Obama talks plenty but says nothing

Tuesday's State of the Union address confirms that the president of the United States is a boring blatherskite. The nation will survive, but it's bad news for them and us, given the key U.S. role in preserving order and liberty in the world and the enduring appeal of his vacuous sort of style to progressives. The speech was awful in several dimensions starting with a painful failed laugh line about oil company prosperity (the White House transcript obsequiously indicated "laughter" that their video, also available online, makes clear did not happen). You'd think someone in the White House would know what members of Congress find funny.

Or patronizing; if anyone doesn't need an undergraduate lecture on the virtues of public discussion it's them. I realize the president wasn't really talking to Congress. He was trying to go over their heads to the American people ... who just handed House Democrats the largest midterm defeat since 1938 and gave Republicans the biggest gain in state legislative seats ever.

Arguably Barack Obama was doing the only thing he knows how to do; give a campaign speech long on feel-good rhetoric and anecdotes but short on facts or logic. But couldn't he find a speech writer with more range? Especially now?

Remember, the State of the Union exists because Article II, Section 3 of the Constitution requires that the president "shall from time to time give to Congress information of the State of the Union and recommend to their consideration such measures as he shall judge necessary and expedient." Tuesday's speech contained virtually no information, a disregard of Constitutional propriety unnecessarily grating to Tea Party sensibilities.

Before Woodrow Wilson it was customary to deliver the State of the Union in written form. I'd love to see Obama try to write anything Congress would read or newspapers would cover. Almost the only solid fact he cited was that "most of the cuts and savings I've proposed only address annual domestic spending, which represents a little more than 12 per cent of our budget." And that's a humiliating admission of failure presented as if it were a great achievement. If it's not enough, why don't you suggest more? You're the president.

A five-year spending freeze is a frank admission that he has no idea what to do about the budget. Why didn't he remind congresspersons how much of federal spending goes on the big social programs then offer a statesmanlike trade-off of painful cuts in those areas for the elimination of outrageous tax loopholes?

Typically, he instead offered detailed facts about a hypothetical future while glossing blithely over to-day's difficulties. "By 2035, 80 per cent of America's electricity will come from clean energy sources" and "Within 25 years, our goal is to give 80 per cent of Americans access to high-speed rail." I like trains; I'm a country music fan. But what has this to do with America's real problems including deficits menacing to its status as a great power?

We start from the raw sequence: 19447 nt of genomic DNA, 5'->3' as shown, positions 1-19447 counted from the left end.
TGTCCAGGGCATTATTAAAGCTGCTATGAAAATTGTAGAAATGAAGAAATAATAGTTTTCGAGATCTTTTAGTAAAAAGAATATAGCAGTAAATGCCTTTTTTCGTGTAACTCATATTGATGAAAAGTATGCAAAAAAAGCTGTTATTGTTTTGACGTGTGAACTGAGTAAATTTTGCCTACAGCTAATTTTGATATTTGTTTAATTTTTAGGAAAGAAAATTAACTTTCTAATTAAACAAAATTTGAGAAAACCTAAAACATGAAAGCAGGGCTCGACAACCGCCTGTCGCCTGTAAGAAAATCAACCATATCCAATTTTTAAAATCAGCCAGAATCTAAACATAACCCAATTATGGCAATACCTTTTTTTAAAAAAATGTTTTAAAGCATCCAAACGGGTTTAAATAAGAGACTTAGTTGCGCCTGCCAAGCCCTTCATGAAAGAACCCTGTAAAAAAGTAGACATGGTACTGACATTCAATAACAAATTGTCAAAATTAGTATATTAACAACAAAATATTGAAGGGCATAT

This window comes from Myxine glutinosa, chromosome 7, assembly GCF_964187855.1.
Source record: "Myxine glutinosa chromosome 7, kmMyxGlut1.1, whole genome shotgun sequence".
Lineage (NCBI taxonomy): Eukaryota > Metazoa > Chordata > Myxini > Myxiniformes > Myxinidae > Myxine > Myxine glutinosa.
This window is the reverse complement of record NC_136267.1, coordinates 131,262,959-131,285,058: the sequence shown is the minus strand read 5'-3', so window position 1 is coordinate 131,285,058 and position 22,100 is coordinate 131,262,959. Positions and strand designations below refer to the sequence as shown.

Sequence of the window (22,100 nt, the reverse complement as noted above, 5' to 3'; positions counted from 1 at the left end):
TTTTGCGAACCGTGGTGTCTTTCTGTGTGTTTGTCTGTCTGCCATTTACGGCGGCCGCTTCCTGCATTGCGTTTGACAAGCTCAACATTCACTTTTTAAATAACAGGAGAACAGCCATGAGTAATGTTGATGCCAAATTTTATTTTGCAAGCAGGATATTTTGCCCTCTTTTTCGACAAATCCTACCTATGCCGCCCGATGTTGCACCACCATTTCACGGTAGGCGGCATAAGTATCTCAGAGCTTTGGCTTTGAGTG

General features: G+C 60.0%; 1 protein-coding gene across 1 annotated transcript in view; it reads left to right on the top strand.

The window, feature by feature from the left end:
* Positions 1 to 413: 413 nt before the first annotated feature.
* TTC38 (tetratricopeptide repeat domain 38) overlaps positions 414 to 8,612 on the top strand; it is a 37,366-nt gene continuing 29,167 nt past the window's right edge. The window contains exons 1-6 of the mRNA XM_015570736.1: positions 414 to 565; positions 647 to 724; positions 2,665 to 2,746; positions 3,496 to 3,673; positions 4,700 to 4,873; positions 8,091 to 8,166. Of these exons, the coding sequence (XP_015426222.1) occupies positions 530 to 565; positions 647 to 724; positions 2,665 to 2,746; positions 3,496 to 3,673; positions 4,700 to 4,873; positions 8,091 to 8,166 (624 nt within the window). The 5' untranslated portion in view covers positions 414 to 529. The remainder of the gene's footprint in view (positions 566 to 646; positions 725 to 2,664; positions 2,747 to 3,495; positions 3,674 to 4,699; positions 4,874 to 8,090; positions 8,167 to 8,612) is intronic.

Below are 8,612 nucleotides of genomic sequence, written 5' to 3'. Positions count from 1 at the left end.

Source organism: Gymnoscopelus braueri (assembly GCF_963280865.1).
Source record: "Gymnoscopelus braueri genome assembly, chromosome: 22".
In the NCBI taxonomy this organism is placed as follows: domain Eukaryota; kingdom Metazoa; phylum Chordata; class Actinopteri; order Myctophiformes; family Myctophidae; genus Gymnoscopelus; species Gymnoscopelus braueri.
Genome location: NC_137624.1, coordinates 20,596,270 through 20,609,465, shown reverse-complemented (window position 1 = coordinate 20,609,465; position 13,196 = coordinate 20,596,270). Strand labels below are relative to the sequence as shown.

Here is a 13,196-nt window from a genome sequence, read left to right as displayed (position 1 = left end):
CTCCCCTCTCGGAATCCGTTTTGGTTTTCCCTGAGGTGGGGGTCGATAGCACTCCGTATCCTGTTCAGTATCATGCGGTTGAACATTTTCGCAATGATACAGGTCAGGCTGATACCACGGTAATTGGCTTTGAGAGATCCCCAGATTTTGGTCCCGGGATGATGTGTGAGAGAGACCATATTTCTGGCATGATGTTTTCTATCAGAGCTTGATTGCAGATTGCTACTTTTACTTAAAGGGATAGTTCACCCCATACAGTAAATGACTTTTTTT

Obama simply does not think in any recognizable sense of the word. For instance he praised China for building "faster trains and newer airports" (how would you build older ones?) then later noted, with no hint of a connection, that in undemocratic countries "If the central government wants a railroad, they build a railroad, no matter how many homes get bulldozed." Ahem.

On world affairs, neo-liberal blather about beating Asian kids at math is no substitute for frank geopolitical analysis. And his model of good government seems to be putting another man on the moon, a single-minded, expensive triumph a quarter of a million miles from the unravelling Great Society half a century ago that offers no lessons on the painful trade-offs critical to restore fiscal sanity today.

Likewise his insistence that federal intrusion into education is necessary to "win the future," a line lifted from Newt Gingrich that doesn't even mean anything anyway. Since the U.S. achieved global economic, military and cultural primacy with a drastically decentralized education system, what analysis supports the notion that it can only get it back by doing the exact opposite? And where in the constitution does it say the federal government is entitled to mess with education?

Instead, Obama used some variant of "win the future" nine times and expressed a desire to "move forward" three times, as though moving sideways at a 57 degree angle was an option others might favour. Such words are plainly uttered not in service of a thought but in place of one, and the President who uttered them is manifestly a doofus.

Fortunately, in America, it doesn't matter. The electorate can and just did turn effective control over to the other party, leaving Barack Obama to model expensive suits for two more painful but probably harmless years. The Union is strong. But that speech, and the guy giving it, were embarrassingly weak.

ColumnsJohn Robson